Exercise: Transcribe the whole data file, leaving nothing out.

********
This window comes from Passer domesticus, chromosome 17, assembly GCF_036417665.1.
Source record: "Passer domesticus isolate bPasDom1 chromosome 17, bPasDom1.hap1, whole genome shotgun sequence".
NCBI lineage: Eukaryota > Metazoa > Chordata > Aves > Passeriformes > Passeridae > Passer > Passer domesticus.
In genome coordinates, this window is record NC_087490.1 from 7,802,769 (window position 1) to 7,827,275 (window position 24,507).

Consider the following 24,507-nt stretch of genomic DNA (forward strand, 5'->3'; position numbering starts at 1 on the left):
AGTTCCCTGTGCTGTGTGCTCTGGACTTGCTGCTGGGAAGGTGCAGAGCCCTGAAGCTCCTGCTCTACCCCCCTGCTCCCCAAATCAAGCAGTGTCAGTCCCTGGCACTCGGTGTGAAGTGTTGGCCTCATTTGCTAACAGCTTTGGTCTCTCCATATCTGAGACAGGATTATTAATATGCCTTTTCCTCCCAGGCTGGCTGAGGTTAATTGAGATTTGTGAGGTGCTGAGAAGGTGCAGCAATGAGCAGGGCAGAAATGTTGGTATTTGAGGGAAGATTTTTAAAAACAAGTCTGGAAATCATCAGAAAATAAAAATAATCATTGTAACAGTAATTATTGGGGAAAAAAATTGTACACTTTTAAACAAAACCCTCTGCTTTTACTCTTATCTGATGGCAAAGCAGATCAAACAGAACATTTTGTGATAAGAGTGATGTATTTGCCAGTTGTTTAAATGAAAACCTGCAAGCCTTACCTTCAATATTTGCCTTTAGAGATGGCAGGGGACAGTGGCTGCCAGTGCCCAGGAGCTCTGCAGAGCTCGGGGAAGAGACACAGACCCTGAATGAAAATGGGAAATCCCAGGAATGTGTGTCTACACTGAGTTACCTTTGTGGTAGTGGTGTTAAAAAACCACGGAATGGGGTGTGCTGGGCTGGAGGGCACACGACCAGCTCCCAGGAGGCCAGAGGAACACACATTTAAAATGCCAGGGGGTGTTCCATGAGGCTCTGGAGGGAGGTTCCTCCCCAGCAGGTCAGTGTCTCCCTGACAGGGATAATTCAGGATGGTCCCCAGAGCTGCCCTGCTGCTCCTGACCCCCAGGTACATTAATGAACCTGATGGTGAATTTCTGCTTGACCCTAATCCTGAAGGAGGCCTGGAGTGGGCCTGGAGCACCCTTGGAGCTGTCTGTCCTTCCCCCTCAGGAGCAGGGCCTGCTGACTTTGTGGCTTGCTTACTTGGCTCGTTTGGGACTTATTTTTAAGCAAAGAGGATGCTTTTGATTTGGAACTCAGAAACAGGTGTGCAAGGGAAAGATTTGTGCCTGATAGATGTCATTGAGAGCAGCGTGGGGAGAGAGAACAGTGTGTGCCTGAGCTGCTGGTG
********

This window comes from Passer domesticus, chromosome 17, assembly GCF_036417665.1.
Source record: "Passer domesticus isolate bPasDom1 chromosome 17, bPasDom1.hap1, whole genome shotgun sequence".
NCBI lineage: Eukaryota > Metazoa > Chordata > Aves > Passeriformes > Passeridae > Passer > Passer domesticus.
In genome coordinates, this window is record NC_087490.1 from 7,802,769 (window position 1) to 7,827,275 (window position 24,507).

Consider the following 24,507-nt stretch of genomic DNA (forward strand, 5'->3'; position numbering starts at 1 on the left):
AGTTCCCTGTGCTGTGTGCTCTGGACTTGCTGCTGGGAAGGTGCAGAGCCCTGAAGCTCCTGCTCTACCCCCCTGCTCCCCAAATCAAGCAGTGTCAGTCCCTGGCACTCGGTGTGAAGTGTTGGCCTCATTTGCTAACAGCTTTGGTCTCTCCATATCTGAGACAGGATTATTAATATGCCTTTTCCTCCCAGGCTGGCTGAGGTTAATTGAGATTTGTGAGGTGCTGAGAAGGTGCAGCAATGAGCAGGGCAGAAATGTTGGTATTTGAGGGAAGATTTTTAAAAACAAGTCTGGAAATCATCAGAAAATAAAAATAATCATTGTAACAGTAATTATTGGGGAAAAAAATTGTACACTTTTAAACAAAACCCTCTGCTTTTACTCTTATCTGATGGCAAAGCAGATCAAACAGAACATTTTGTGATAAGAGTGATGTATTTGCCAGTTGTTTAAATGAAAACCTGCAAGCCTTACCTTCAATATTTGCCTTTAGAGATGGCAGGGGACAGTGGCTGCCAGTGCCCAGGAGCTCTGCAGAGCTCGGGGAAGAGACACAGACCCTGAATGAAAATGGGAAATCCCAGGAATGTGTGTCTACACTGAGTTACCTTTGTGGTAGTGGTGTTAAAAAACCACGGAATGGGGTGTGCTGGGCTGGAGGGCACACGACCAGCTCCCAGGAGGCCAGAGGAACACACATTTAAAATGCCAGGGGGTGTTCCATGAGGCTCTGGAGGGAGGTTCCTCCCCAGCAGGTCAGTGTCTCCCTGACAGGGATAATTCAGGATGGTCCCCAGAGCTGCCCTGCTGCTCCTGACCCCCAGGTACATTAATGAACCTGATGGTGAATTTCTGCTTGACCCTAATCCTGAAGGAGGCCTGGAGTGGGCCTGGAGCACCCTTGGAGCTGTCTGTCCTTCCCCCTCAGGAGCAGGGCCTGCTGACTTTGTGGCTTGCTTACTTGGCTCGTTTGGGACTTATTTTTAAGCAAAGAGGATGCTTTTGATTTGGAACTCAGAAACAGGTGTGCAAGGGAAAGATTTGTGCCTGATAGATGTCATTGAGAGCAGCGTGGGGAGAGAGAACAGTGTGTGCCTGAGCTGCTGGTG